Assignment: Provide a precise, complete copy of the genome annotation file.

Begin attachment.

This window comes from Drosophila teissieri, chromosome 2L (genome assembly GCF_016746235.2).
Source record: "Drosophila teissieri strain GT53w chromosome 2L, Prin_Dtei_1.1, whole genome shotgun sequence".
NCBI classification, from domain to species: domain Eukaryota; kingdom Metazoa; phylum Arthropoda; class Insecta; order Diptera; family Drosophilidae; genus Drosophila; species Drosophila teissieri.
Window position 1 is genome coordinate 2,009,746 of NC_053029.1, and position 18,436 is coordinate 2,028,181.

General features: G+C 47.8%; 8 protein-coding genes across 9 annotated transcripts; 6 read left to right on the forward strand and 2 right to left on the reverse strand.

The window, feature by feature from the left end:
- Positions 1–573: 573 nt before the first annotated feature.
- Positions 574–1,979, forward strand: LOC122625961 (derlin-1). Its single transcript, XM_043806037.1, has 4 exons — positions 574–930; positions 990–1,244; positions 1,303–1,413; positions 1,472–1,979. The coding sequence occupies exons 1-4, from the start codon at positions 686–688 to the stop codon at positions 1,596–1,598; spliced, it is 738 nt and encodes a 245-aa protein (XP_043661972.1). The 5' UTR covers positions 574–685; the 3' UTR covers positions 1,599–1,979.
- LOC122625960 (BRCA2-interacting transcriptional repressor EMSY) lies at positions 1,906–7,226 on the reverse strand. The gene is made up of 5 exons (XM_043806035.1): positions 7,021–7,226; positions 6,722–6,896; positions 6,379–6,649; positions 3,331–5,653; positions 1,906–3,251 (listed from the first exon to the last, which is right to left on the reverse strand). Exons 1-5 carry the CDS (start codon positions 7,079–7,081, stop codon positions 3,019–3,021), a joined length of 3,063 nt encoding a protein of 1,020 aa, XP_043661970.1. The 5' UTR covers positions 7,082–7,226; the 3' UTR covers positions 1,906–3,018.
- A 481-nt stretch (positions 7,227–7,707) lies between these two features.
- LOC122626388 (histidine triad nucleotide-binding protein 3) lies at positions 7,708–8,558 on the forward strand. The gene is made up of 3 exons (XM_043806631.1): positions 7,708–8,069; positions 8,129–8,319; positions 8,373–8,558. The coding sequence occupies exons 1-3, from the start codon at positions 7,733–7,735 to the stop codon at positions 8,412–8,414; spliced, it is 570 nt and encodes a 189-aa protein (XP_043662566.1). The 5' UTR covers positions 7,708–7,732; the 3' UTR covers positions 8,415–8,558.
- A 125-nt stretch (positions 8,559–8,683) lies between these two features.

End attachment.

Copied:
This window comes from Drosophila teissieri, chromosome 2L (genome assembly GCF_016746235.2).
Source record: "Drosophila teissieri strain GT53w chromosome 2L, Prin_Dtei_1.1, whole genome shotgun sequence".
NCBI classification, from domain to species: domain Eukaryota; kingdom Metazoa; phylum Arthropoda; class Insecta; order Diptera; family Drosophilidae; genus Drosophila; species Drosophila teissieri.
Window position 1 is genome coordinate 2,009,746 of NC_053029.1, and position 18,436 is coordinate 2,028,181.

General features: G+C 47.8%; 8 protein-coding genes across 9 annotated transcripts; 6 read left to right on the forward strand and 2 right to left on the reverse strand.

The window, feature by feature from the left end:
- Positions 1–573: 573 nt before the first annotated feature.
- Positions 574–1,979, forward strand: LOC122625961 (derlin-1). Its single transcript, XM_043806037.1, has 4 exons — positions 574–930; positions 990–1,244; positions 1,303–1,413; positions 1,472–1,979. The coding sequence occupies exons 1-4, from the start codon at positions 686–688 to the stop codon at positions 1,596–1,598; spliced, it is 738 nt and encodes a 245-aa protein (XP_043661972.1). The 5' UTR covers positions 574–685; the 3' UTR covers positions 1,599–1,979.
- LOC122625960 (BRCA2-interacting transcriptional repressor EMSY) lies at positions 1,906–7,226 on the reverse strand. The gene is made up of 5 exons (XM_043806035.1): positions 7,021–7,226; positions 6,722–6,896; positions 6,379–6,649; positions 3,331–5,653; positions 1,906–3,251 (listed from the first exon to the last, which is right to left on the reverse strand). Exons 1-5 carry the CDS (start codon positions 7,079–7,081, stop codon positions 3,019–3,021), a joined length of 3,063 nt encoding a protein of 1,020 aa, XP_043661970.1. The 5' UTR covers positions 7,082–7,226; the 3' UTR covers positions 1,906–3,018.
- A 481-nt stretch (positions 7,227–7,707) lies between these two features.
- LOC122626388 (histidine triad nucleotide-binding protein 3) lies at positions 7,708–8,558 on the forward strand. The gene is made up of 3 exons (XM_043806631.1): positions 7,708–8,069; positions 8,129–8,319; positions 8,373–8,558. The coding sequence occupies exons 1-3, from the start codon at positions 7,733–7,735 to the stop codon at positions 8,412–8,414; spliced, it is 570 nt and encodes a 189-aa protein (XP_043662566.1). The 5' UTR covers positions 7,708–7,732; the 3' UTR covers positions 8,415–8,558.
- A 125-nt stretch (positions 8,559–8,683) lies between these two features.